A defeat is not a holocaust. It is not the end. The French were defeated in Indochina and survived, the Americans were defeated in Vietnam and prospered. Egypt was defeated in 1967, drew its conclusions and was back on its feet by 1970 and certainly in 1973. However, to prevent even a point-specific Israeli defeat, we must define the situation precisely. The attempt to create a fake ostensible victory does not serve Israel's national goals or national existence. On the contrary: it lulls the nation and prevents it from mobilizing all its strength for the necessary coping with its fate. If Israel seeks life, it cannot go on living within the gossamer webs of a military establishment with high-powered PR. It must emerge from the virtual-reality studio of the channels of patriotic ratings and look at reality as it really is. The reality is hard, very hard. Very hard, but not hopeless.

To begin with, the immediate problem must be defined: Israel failed in the first three stages of the war of 2006. The air offensive failed, the limited ground offensive failed and the days of the hesitation and confusion of post-Bint Jbail failed. As a result, Israel was perceived to be helpless in the face of a sub-state terrorist organization that was battering it repeatedly without being vanquished

Israel is a country surrounded by actual and potential enemies. The strength of those enemies is far greater than the strength of Hezbollah. If Israel is incapable of defending its sovereignty and its citizens against Hezbollah in the course of three long weeks, the impression is created that it has become a country that is not defendable. That impression is completely wrong. At the bottom, Israel is a strong country. In the Middle East, however, the very creation of an image of weakness means defeat. The meaning of such a defeat is a war soon. A war that will be harder and more terrible than the present war. Therefore, the last-minute attempt to reverse the situation and achieve a late victory at a heavy price in blood is correct and necessary. Precisely those who seek life, stability and perhaps even peace must be ready to pay the terrible price that is required so that the second Lebanon war will not end in an Israeli defeat.

Afterward the immediate reasons for the immediate crisis must be determined. Why did this happen to us? Why did the summer of the soccer World Cup become the summer of a faltering war? Why did Israel move in one fell swoop from a condition of economic-hedonistic haughtiness into a condition of military impotence?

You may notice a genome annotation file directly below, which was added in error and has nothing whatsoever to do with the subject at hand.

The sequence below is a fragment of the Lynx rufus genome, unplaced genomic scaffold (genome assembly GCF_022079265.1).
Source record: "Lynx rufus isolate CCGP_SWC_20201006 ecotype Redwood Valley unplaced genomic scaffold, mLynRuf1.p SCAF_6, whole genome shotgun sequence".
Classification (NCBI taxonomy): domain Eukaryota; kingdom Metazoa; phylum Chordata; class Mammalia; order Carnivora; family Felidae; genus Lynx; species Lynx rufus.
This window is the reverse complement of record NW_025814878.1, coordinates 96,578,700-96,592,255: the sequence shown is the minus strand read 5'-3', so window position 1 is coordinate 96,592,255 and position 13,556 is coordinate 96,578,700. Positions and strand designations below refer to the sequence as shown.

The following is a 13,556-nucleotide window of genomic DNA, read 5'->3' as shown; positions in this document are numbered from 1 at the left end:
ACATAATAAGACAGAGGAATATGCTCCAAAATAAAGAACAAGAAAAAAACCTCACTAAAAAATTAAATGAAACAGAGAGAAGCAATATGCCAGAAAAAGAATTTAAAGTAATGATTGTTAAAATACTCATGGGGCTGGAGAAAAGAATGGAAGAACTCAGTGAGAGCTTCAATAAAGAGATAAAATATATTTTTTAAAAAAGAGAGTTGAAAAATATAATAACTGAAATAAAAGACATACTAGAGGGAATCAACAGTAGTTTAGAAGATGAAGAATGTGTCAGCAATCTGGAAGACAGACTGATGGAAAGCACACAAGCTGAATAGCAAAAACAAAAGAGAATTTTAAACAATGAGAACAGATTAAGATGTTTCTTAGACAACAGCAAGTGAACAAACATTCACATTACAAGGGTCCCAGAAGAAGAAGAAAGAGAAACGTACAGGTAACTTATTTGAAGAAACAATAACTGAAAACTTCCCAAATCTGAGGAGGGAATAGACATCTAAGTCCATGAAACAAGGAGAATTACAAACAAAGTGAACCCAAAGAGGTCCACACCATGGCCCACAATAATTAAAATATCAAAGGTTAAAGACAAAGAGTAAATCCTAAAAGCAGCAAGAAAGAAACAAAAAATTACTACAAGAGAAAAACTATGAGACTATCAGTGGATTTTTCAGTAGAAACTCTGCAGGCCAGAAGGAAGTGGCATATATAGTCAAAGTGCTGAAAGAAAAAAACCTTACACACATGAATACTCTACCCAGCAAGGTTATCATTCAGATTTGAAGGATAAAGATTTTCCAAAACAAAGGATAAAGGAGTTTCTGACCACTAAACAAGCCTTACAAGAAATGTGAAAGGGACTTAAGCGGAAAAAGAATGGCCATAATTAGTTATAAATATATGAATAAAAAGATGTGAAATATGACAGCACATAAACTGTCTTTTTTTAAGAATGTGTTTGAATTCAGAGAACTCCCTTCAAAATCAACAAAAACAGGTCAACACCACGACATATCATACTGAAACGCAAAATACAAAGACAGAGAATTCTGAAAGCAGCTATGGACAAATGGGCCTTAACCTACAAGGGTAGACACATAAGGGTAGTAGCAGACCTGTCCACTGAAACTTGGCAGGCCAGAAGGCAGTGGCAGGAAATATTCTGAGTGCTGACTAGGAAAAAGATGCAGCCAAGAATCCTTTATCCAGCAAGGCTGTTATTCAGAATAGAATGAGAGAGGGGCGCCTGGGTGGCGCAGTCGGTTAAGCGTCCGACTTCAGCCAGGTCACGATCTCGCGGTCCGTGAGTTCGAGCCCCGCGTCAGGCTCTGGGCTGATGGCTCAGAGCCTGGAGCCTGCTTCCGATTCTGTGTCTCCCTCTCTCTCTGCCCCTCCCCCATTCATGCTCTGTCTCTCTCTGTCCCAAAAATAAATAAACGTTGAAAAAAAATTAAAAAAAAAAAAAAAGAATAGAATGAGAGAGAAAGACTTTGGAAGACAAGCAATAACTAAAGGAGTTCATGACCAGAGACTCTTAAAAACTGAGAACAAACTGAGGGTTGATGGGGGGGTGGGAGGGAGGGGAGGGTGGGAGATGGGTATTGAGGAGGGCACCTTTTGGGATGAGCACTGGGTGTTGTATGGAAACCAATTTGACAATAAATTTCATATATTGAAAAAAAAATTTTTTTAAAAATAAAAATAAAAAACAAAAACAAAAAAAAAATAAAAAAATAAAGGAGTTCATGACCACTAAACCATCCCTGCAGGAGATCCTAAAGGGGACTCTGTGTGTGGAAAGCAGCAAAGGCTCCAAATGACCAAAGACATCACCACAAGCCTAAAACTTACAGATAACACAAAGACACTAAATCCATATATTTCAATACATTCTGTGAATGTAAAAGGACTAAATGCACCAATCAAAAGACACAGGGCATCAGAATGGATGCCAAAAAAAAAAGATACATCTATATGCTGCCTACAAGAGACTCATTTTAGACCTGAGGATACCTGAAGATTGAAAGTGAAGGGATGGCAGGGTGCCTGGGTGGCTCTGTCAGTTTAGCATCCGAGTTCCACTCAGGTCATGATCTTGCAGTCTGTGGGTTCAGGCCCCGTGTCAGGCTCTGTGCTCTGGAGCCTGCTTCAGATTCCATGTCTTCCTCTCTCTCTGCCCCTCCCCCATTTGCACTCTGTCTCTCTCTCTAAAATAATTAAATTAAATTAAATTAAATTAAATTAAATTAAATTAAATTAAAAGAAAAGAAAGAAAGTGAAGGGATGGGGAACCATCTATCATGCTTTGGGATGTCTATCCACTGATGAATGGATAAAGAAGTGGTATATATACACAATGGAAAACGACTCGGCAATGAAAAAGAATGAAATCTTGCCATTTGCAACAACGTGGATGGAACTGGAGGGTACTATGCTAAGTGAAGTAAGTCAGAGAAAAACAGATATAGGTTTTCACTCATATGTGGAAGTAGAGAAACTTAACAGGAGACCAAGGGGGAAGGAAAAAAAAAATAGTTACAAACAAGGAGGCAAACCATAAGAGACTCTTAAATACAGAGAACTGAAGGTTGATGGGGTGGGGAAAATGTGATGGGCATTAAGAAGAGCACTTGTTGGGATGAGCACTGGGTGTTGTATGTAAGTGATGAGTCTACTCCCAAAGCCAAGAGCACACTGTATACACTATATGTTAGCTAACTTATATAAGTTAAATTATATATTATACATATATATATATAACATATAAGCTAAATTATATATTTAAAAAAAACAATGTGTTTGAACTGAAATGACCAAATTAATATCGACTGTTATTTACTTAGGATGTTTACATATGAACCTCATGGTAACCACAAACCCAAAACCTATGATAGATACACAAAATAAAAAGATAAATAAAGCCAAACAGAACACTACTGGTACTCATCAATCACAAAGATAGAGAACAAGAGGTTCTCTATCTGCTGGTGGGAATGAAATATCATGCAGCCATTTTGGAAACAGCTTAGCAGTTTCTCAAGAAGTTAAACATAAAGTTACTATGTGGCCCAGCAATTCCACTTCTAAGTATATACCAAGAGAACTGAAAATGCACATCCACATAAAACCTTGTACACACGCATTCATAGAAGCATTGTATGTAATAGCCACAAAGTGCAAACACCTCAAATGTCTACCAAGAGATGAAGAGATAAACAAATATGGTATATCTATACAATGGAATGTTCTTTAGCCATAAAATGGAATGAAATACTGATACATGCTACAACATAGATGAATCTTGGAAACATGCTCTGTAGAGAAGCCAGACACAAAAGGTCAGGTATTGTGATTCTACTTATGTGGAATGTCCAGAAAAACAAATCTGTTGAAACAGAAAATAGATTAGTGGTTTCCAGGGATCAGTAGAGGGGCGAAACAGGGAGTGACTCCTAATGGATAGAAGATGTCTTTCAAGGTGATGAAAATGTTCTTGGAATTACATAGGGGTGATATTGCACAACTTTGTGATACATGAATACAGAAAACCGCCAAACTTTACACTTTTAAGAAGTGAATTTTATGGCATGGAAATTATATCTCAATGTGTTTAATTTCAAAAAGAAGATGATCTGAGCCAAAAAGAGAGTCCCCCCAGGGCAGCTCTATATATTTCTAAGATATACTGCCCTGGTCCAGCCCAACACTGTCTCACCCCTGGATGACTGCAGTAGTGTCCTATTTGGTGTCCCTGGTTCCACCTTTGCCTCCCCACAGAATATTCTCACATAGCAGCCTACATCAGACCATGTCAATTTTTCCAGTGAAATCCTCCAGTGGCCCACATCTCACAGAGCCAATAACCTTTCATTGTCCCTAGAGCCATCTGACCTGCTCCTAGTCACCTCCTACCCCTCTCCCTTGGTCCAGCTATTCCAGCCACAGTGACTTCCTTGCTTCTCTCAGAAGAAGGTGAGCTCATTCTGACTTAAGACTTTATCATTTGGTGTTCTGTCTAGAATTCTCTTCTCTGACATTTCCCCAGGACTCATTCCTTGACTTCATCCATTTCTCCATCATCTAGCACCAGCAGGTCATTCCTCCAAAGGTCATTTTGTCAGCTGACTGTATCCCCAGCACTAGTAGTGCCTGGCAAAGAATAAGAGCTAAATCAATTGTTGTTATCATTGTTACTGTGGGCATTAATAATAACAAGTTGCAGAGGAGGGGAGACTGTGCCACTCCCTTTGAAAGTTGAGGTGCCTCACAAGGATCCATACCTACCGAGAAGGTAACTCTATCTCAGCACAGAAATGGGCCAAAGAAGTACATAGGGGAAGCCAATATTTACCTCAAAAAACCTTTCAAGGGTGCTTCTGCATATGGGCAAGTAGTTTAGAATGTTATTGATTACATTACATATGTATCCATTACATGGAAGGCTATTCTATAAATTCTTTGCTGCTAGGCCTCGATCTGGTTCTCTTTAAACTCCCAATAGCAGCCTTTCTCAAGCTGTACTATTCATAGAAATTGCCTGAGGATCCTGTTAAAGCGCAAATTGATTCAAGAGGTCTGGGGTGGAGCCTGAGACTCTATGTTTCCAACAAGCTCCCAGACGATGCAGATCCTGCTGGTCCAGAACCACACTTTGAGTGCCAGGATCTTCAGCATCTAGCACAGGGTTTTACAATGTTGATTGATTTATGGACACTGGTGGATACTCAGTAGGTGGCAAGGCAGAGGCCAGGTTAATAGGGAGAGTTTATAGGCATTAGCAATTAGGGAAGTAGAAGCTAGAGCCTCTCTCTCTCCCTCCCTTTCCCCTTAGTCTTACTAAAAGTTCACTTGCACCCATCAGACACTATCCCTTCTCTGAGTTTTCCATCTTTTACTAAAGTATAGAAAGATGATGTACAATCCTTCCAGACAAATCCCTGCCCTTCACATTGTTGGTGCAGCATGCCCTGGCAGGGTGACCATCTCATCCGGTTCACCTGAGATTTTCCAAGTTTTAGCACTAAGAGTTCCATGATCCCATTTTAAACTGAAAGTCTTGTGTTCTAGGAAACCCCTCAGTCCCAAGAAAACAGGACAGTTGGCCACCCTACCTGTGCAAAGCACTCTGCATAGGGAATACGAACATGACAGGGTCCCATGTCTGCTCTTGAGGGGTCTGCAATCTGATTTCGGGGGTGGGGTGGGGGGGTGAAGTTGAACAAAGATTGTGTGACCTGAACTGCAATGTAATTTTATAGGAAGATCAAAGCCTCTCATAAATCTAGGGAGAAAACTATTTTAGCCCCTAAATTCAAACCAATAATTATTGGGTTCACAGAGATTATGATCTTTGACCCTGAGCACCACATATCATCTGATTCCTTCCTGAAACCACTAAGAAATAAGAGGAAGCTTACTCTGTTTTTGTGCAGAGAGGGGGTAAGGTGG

The Yom Kippur War is burned into the Israeli consciousness as a blunder. The second Lebanon war will be burned into the Israeli consciousness as a failure. Even if in the end Nasrallah is vanquished, one way or another, the war of 2006 exposed the fact that the Israel of 2006 is experiencing systemic failure. If this is not to become systemic collapse, it must be diagnosed accurately already now, when Israel is sending its sons to fight for its future in the battlefield of the North.

The political establishment failed. It failed in that it lent itself to the simplistic belief in a simplistic unilateral withdrawal without understanding its inherent dangers. It failed in that it did not create crushing Israeli deterrence in the face of the Qassam rocket offensive in the south after the unilateral withdrawal. It failed in that it went to war hastily without weighing properly the war's prospects and without defining properly its goals. It failed in that it was in thrall to the defense establishment, which it was incapable of criticizing, restraining or focusing. It failed in that it thrust Israel into a booby-trapped battlefield where we must win even though it is impossible to win.

The military establishment failed. It failed in that it assumed that the Air Force and its precision weapons provide an answer to the fundamental problems of Israel's security. It failed in that it promised to win conventional wars without blood, sweat and tears. It failed in complacency. It failed in arrogance. It failed in that it did not create a relevant combat ethos and did not instill a steadfast spirit of combat. It failed in that it invested most of its resources in managing the occupation on the one hand and preparing the disengagement on the other hand, without deploying properly for an actual war.